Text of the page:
Dayton funk pioneers honored with historical marker

Dayton’s funk legacy has been honored with an Ohio historical marker. The former site of Troutman Sound Labs, the Salem Avenue recording studio where music pion

Dayton’s funk legacy has been honored with an Ohio historical marker.

The former site of Troutman Sound Labs, the Salem Avenue recording studio where music pioneer Roger Troutman and his family produced music, is the site of one of this year’s honors.

Roger Troutman works at the control board of his studio in an undated photo. Troutman, a musician and leader of the band Zapp, was shot and killed by his brother, Larry Troutman, on April 25, 1999. (Contributed photo)(no description)

Troutman, an R&B recording artist, pioneered the famed funky “Dayton sound,” and produced gold and platinum recordings with his brothers.

The Ohio Historical Markers program began in 1957 and is administered by the Ohio History Connection. Since the program began, more than 1,750 markers have been placed. This year the organization placed 34 markers.

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Unveiling celebrations have been canceled or postponed due to the pandemic.

The historical marker program “allows local communities to identify, honor and commemorate the important people, places and events that have contributed to their past and formed part of the fabric of Ohio,” said Burt Logan, executive director and CEO of the Ohio History Connection, in a virtual unveiling.

Dayton’s funk legacy has been honored with an Ohio historical marker. The former site of Troutman Sound Labs, the Salem Avenue recording studio where music pioneer Roger Troutman and his family produced music, is the site of one of this year’s honors. LISA POWELL / STAFF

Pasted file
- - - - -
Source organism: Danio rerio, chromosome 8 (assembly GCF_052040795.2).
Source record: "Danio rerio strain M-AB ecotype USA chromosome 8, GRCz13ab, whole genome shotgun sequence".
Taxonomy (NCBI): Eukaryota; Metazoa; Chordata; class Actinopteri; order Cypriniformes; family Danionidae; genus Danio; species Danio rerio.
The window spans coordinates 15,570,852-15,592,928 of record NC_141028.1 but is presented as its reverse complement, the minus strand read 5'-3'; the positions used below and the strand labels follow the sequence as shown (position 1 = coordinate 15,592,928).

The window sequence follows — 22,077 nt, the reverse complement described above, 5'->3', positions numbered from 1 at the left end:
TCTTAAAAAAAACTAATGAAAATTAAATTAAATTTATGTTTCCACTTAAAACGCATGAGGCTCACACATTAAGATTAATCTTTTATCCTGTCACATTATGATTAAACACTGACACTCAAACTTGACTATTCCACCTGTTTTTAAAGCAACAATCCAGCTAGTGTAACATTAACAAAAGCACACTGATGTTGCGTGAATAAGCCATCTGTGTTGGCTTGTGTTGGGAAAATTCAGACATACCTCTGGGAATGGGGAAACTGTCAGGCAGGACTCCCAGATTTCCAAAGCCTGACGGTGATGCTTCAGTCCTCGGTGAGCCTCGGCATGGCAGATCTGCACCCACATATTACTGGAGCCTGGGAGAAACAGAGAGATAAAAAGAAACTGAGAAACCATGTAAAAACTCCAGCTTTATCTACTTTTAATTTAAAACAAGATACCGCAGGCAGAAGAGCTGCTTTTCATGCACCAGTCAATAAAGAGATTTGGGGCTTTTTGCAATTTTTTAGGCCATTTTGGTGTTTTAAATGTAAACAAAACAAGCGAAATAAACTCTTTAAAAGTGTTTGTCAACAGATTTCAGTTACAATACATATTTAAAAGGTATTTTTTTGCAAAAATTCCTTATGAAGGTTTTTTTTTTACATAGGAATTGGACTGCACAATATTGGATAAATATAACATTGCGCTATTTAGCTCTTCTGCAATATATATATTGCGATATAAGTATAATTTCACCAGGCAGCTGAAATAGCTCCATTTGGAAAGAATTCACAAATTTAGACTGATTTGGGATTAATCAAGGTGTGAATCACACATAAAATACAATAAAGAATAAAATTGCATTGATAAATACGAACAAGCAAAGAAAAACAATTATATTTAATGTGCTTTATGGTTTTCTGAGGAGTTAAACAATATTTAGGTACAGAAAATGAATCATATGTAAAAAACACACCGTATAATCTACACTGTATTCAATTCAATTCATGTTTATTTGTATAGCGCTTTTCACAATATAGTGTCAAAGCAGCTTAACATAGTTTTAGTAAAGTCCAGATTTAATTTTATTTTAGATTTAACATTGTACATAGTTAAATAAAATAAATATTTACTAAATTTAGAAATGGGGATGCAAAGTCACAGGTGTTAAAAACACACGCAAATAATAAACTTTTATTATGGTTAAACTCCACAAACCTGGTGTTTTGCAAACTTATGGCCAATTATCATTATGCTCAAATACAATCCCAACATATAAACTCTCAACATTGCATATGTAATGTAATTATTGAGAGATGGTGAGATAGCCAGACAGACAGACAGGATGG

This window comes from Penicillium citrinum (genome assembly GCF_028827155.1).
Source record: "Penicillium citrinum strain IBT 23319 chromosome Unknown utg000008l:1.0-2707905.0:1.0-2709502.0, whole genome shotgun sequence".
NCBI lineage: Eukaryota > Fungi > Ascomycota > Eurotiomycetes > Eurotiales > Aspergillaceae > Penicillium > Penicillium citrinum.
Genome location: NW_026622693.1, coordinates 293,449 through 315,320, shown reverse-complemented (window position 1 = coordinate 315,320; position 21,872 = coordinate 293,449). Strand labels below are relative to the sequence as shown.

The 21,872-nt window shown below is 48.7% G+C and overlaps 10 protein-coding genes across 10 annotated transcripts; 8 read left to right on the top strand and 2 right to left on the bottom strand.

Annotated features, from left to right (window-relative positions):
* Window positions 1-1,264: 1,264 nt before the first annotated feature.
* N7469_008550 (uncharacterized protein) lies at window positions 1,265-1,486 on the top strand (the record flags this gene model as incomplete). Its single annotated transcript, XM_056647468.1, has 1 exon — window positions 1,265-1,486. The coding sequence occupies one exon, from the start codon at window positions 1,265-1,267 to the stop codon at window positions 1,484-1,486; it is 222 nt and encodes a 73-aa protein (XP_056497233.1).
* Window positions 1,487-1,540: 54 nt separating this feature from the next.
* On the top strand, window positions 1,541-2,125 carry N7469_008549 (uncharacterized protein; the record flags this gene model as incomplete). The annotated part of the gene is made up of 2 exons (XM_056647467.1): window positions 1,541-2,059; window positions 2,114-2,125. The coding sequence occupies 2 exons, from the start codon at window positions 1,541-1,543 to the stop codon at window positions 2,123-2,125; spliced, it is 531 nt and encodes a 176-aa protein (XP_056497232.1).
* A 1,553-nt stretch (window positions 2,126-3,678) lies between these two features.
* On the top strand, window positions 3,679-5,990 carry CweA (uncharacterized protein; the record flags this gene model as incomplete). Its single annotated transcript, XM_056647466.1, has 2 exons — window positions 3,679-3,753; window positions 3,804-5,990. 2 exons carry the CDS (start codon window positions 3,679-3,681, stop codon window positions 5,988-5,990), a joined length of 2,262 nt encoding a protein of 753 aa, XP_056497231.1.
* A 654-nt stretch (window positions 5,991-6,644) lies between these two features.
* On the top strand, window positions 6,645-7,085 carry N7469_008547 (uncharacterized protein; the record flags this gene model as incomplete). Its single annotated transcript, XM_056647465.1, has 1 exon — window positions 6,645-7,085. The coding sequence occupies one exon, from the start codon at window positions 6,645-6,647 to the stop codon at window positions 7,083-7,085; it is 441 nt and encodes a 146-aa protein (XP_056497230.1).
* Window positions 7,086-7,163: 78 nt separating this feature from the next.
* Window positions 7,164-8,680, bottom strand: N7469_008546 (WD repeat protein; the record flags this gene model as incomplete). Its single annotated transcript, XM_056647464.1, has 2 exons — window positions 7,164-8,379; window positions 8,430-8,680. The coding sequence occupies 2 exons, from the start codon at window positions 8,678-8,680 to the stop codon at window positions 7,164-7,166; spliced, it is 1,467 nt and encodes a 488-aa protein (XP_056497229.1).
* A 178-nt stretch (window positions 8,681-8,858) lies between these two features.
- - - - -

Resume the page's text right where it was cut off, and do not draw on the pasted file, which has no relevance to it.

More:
A school assignment for two Bowling Green State University students, Jacqueline Hudson and Kari Boroff, led to the marker. The pair applied to the historical marker program to acknowledge the family’s musical contributions to Dayton.

A quote from Roger Troutman is the first line of historical information on the marker at the intersection of Salem Avenue and Catalpa Drive in the Dayton View Triangle neighborhood.

“…this is the area that supported, which made us…”

As a 13-year-old, Troutman was a budding musician who set up gigs at sock hops and community functions. He became a multi-instrumentalist singer and arranger for Zapp and was known for his versatility using a vocoder “talk box” to create computerized vocals.

Dayton’s funk legacy has been honored with an Ohio historical marker. The former site of Troutman Sound Labs, the Salem Avenue recording studio where music pioneer Roger Troutman and his family produced music, is the site of one of this year’s honors. LISA POWELL / STAFF

He is credited with helping put “Dayton Funk” on the map with hits that include “I Want to Be Your Man” and “Computer Love.” In 1996, he collaborated with Dr. Dre on Tupac Shakur’s Grammy-nominated song “California Love.”

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At age 47, Troutman was fatally shot by his brother Larry Troutman during a 1999 murder-suicide.

The studio was razed in 2004. A decade later a sound sculpture honoring the funk music legend was placed on the site. The new historical marker has been placed next to the sculpture.

The shocking incident stunned music lovers around the world. Troutman and his family, originally from Hamilton, had formed the Zapp band in 1978.

Brothers Lester and Terry Troutman continue to perform with Zapp band.

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